The effect of radiation on the human body. The effect of gamma radiation on the human body

Invisible rays penetrate through all objects around and through ourselves. We do not perceive or feel them in any way. It is impossible to defend against them; they are elusive and pervasive. They can heal and they can kill, they can contribute to the birth of previously unseen creatures on earth and lead to the emergence of new star clusters in the distant corners of our galaxy.

Ionizing radiation

All this is not a fragment of the ravings of a madman, taken from the history of his illness, and not a brief synopsis of another Hollywood action movie. This is the reality surrounding us, which is called radioactive or ionizing radiation, in short - radiation.

The phenomenon of radioactivity was formulated in general terms by the French physicist A. Becquerel in 1896. E. Rutherford concretized this phenomenon and described it in more detail in 1899. It was he who was able to establish that radioactive radiation is heterogeneous in nature and consists of at least three types of rays. These rays were deflected differently in the magnetic field and therefore received different names. The penetrating power of alpha, beta and gamma radiation is different.

Alpha rays

In a magnetic field, they are deflected in the same way as positively charged particles. Later it was found out that these are heavy, positively charged nuclei of helium atoms. They occur during the decay of more complex atomic nuclei, such as uranium, radium or thorium. They have a large mass and a relatively low radiation speed. This determines their low penetrating ability. They cannot penetrate even a sheet of paper.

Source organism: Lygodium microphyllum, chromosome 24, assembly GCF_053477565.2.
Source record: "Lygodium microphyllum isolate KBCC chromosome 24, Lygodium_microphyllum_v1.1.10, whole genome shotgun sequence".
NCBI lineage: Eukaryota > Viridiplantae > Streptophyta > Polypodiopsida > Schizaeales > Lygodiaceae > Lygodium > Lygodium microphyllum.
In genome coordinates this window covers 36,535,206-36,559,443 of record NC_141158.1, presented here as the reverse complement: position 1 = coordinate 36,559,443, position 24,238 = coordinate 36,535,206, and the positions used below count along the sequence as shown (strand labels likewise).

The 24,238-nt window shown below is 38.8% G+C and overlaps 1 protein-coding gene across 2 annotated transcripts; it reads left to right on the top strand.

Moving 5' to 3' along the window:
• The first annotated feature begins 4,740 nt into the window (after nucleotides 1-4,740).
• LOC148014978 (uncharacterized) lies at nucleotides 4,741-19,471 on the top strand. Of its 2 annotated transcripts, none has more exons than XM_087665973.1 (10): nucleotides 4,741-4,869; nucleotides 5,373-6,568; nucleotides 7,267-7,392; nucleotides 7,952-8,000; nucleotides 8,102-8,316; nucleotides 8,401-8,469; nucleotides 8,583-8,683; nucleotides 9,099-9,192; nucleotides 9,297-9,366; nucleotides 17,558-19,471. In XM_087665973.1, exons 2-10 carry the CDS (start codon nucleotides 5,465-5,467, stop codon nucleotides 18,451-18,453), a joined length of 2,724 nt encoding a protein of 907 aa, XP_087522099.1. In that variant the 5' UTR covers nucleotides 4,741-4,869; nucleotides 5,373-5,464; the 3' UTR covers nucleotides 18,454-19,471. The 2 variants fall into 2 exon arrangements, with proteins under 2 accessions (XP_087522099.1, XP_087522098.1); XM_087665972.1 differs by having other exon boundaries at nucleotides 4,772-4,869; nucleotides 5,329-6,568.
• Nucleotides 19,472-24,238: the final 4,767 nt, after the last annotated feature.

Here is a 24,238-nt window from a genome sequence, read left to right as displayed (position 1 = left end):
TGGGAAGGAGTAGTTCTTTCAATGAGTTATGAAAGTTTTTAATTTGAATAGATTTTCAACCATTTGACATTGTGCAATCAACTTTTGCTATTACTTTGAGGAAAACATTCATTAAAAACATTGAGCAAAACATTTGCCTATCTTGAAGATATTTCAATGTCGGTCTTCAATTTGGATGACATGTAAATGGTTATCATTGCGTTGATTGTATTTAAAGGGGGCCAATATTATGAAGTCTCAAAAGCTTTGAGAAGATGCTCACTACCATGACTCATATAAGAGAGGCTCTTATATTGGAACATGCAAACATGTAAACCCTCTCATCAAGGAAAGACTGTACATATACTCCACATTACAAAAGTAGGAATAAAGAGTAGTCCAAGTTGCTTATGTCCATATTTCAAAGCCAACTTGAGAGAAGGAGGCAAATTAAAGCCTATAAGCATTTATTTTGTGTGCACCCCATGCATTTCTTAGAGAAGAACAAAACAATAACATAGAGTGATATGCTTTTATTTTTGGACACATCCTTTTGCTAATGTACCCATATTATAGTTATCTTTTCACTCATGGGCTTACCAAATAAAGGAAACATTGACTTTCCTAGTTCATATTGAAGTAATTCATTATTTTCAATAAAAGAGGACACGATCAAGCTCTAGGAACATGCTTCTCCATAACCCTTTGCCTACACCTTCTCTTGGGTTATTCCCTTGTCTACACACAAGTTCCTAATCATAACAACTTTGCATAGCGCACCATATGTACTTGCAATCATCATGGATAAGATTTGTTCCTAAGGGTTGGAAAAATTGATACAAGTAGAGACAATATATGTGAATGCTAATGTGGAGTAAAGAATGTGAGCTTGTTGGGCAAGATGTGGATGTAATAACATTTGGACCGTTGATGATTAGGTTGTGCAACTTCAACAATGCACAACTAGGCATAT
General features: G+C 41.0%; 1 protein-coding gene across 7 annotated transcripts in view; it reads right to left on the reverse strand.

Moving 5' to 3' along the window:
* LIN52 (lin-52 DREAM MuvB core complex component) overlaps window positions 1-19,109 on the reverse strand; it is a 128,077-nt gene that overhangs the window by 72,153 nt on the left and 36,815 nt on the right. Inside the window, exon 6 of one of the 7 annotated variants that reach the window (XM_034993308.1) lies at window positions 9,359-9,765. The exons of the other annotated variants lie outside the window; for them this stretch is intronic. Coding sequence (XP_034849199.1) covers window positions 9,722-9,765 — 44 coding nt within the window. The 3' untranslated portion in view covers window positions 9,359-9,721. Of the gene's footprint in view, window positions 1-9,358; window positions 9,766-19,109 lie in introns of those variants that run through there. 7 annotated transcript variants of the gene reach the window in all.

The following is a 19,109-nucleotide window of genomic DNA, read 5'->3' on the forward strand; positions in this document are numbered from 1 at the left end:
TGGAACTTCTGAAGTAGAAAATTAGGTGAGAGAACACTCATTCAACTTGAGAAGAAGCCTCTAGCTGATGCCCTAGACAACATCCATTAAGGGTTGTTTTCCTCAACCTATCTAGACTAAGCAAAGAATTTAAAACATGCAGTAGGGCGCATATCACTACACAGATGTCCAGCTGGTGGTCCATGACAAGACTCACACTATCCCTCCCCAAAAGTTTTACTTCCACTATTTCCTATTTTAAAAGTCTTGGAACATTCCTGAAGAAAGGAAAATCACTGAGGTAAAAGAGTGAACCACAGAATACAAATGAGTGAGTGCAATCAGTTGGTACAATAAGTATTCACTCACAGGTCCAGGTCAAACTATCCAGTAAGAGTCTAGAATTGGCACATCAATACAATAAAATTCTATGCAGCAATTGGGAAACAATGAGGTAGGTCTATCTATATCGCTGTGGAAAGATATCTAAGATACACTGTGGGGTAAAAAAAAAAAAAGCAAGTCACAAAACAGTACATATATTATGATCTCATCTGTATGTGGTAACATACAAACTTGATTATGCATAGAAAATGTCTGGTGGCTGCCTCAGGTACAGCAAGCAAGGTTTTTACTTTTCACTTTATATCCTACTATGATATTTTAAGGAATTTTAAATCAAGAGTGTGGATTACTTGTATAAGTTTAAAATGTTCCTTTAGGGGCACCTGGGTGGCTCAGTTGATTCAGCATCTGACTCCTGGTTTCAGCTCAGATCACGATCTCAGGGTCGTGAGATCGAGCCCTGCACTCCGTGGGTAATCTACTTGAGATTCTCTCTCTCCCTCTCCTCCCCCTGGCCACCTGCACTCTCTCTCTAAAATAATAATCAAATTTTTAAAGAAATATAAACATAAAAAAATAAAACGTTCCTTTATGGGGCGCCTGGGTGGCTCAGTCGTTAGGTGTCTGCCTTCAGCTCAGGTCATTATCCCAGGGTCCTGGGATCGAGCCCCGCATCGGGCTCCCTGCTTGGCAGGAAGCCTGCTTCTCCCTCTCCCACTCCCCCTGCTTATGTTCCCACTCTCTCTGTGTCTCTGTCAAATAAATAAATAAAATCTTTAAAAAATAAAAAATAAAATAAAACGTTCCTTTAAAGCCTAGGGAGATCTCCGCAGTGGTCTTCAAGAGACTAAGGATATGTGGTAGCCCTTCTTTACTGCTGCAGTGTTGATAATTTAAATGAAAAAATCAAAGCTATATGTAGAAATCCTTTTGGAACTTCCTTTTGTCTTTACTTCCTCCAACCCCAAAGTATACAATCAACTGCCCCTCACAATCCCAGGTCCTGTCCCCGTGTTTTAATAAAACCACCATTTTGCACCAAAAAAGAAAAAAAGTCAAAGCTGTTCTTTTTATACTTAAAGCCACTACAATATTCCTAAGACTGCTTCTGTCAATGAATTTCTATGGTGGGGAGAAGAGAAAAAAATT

But at the same time, alpha particles have very high ionizing energy, which is the reason for their ability to cause very serious damage at the cellular level. Of all types of rays, it is alpha rays that are characterized by the most severe consequences if they affect the body.

This destructive effect occurs only in the case of direct contact with objects emitting alpha rays. In practice, this occurs as a result of radioactive elements entering the body through the gastrointestinal tract when eating food or water, as well as when inhaling air saturated with radioactive dust. In addition, alpha particles can easily enter the body through damaged skin. Carrying through the bloodstream throughout the body, they have the ability to accumulate, exerting a strong destructive effect for many years.

It must be borne in mind that radioactive substances entering the body are not removed from it on their own. The human body is practically not protected from this kind of penetration. It cannot neutralize, process, assimilate or remove on its own a radioactive isotope that gets inside.

Beta rays

They are deflected in the same direction as negatively charged particles. The source of beta radiation is intranuclear processes associated with the transformation of a proton into a neutron and vice versa - a neutron into a proton. In this case, an electron or positron is emitted. The propagation speed is quite high and approaches the speed of light. Beta radiation has a much greater penetrating power than alpha radiation, but the ionizing effect is much less pronounced.